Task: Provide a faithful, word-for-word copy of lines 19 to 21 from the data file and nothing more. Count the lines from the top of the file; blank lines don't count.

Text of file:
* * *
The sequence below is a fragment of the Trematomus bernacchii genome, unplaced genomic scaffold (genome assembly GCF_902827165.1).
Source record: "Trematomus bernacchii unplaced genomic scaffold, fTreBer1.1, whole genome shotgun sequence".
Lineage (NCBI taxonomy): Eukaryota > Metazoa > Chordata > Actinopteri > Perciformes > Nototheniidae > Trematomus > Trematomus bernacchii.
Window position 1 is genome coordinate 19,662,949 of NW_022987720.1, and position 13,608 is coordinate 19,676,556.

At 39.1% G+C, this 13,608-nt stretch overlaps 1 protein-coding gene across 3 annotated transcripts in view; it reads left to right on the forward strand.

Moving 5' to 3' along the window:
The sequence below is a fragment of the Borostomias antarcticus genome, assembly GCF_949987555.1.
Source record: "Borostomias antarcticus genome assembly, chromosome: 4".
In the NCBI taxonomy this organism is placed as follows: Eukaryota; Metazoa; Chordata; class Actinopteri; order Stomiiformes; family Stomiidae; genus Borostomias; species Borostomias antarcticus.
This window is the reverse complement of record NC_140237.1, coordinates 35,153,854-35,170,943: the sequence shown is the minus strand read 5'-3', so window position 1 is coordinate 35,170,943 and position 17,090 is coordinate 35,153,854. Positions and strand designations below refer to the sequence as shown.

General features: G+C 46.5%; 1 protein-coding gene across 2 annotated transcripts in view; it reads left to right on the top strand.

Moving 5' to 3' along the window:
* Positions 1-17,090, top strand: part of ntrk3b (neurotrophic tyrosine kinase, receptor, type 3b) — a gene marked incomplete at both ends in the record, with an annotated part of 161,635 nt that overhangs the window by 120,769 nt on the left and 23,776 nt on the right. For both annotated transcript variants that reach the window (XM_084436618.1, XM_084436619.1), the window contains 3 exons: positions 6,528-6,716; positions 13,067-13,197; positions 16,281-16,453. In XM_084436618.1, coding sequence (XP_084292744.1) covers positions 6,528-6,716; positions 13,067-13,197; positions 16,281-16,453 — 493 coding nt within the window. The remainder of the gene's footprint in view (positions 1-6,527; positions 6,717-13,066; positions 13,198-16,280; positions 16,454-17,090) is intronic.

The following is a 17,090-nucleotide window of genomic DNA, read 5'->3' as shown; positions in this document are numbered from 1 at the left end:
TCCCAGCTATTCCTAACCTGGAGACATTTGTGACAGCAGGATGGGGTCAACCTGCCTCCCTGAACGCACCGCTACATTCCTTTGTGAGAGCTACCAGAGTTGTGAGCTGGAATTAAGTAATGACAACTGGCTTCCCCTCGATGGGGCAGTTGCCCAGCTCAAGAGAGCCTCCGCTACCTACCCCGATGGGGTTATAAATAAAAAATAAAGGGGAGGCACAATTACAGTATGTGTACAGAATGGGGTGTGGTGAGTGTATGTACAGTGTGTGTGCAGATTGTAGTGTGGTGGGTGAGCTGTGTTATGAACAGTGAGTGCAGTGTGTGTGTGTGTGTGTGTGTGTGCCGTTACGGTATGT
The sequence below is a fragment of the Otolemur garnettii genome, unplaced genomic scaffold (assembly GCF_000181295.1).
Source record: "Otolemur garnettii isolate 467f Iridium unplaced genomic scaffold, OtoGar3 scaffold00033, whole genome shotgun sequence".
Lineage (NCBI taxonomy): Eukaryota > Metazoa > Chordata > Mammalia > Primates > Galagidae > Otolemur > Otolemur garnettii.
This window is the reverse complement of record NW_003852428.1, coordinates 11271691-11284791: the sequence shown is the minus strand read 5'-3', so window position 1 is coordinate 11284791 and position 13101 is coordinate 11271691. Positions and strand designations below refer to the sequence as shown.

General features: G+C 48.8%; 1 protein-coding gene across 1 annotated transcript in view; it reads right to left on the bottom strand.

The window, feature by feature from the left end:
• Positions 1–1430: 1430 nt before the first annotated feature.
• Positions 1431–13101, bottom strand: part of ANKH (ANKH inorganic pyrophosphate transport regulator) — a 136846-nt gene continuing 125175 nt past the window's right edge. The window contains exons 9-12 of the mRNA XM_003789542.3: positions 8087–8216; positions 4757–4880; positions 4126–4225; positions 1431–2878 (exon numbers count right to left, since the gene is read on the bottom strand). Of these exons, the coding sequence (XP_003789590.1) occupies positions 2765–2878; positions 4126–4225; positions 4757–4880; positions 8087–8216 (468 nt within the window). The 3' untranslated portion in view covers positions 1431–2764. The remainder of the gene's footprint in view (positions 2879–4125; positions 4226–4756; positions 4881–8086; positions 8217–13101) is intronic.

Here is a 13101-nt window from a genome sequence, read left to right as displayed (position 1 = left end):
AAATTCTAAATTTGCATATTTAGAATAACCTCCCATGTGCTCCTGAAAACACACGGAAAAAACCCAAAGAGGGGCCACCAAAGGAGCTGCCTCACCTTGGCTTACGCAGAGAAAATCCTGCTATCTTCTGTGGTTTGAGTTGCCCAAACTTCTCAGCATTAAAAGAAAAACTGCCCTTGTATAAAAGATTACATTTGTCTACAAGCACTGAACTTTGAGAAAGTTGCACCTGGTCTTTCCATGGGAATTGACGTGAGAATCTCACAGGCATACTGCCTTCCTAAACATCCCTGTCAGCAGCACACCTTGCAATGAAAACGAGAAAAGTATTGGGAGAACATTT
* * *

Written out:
This window is the reverse complement of record NW_003852428.1, coordinates 11271691-11284791: the sequence shown is the minus strand read 5'-3', so window position 1 is coordinate 11284791 and position 13101 is coordinate 11271691. Positions and strand designations below refer to the sequence as shown.

General features: G+C 48.8%; 1 protein-coding gene across 1 annotated transcript in view; it reads right to left on the bottom strand.

The window, feature by feature from the left end: